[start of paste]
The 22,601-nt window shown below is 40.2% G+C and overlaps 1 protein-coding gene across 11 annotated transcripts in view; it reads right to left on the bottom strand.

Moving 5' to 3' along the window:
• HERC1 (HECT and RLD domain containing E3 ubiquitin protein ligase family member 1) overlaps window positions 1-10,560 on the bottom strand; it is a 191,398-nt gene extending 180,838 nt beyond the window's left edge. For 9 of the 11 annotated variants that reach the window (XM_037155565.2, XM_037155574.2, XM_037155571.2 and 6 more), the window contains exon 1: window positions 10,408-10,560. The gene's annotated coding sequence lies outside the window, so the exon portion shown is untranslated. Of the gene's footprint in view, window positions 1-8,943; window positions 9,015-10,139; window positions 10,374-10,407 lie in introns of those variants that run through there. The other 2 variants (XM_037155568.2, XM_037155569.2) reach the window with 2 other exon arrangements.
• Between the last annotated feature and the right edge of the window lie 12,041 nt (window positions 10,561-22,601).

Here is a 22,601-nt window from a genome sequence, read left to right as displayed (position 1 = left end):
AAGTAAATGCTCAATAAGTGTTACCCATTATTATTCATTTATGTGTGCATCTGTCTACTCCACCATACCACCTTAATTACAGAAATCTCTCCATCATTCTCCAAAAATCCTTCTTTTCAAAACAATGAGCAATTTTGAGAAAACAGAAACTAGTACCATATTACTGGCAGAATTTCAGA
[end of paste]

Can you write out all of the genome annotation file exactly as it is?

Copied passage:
The 22,601-nt window shown below is 40.2% G+C and overlaps 1 protein-coding gene across 11 annotated transcripts in view; it reads right to left on the bottom strand.

Moving 5' to 3' along the window:
• HERC1 (HECT and RLD domain containing E3 ubiquitin protein ligase family member 1) overlaps window positions 1-10,560 on the bottom strand; it is a 191,398-nt gene extending 180,838 nt beyond the window's left edge. For 9 of the 11 annotated variants that reach the window (XM_037155565.2, XM_037155574.2, XM_037155571.2 and 6 more), the window contains exon 1: window positions 10,408-10,560. The gene's annotated coding sequence lies outside the window, so the exon portion shown is untranslated. Of the gene's footprint in view, window positions 1-8,943; window positions 9,015-10,139; window positions 10,374-10,407 lie in introns of those variants that run through there. The other 2 variants (XM_037155568.2, XM_037155569.2) reach the window with 2 other exon arrangements.
• Between the last annotated feature and the right edge of the window lie 12,041 nt (window positions 10,561-22,601).

Here is a 22,601-nt window from a genome sequence, read left to right as displayed (position 1 = left end):
AAGTAAATGCTCAATAAGTGTTACCCATTATTATTCATTTATGTGTGCATCTGTCTACTCCACCATACCACCTTAATTACAGAAATCTCTCCATCATTCTCCAAAAATCCTTCTTTTCAAAACAATGAGCAATTTTGAGAAAACAGAAACTAGTACCATATTACTGGCAGAATTTCAGA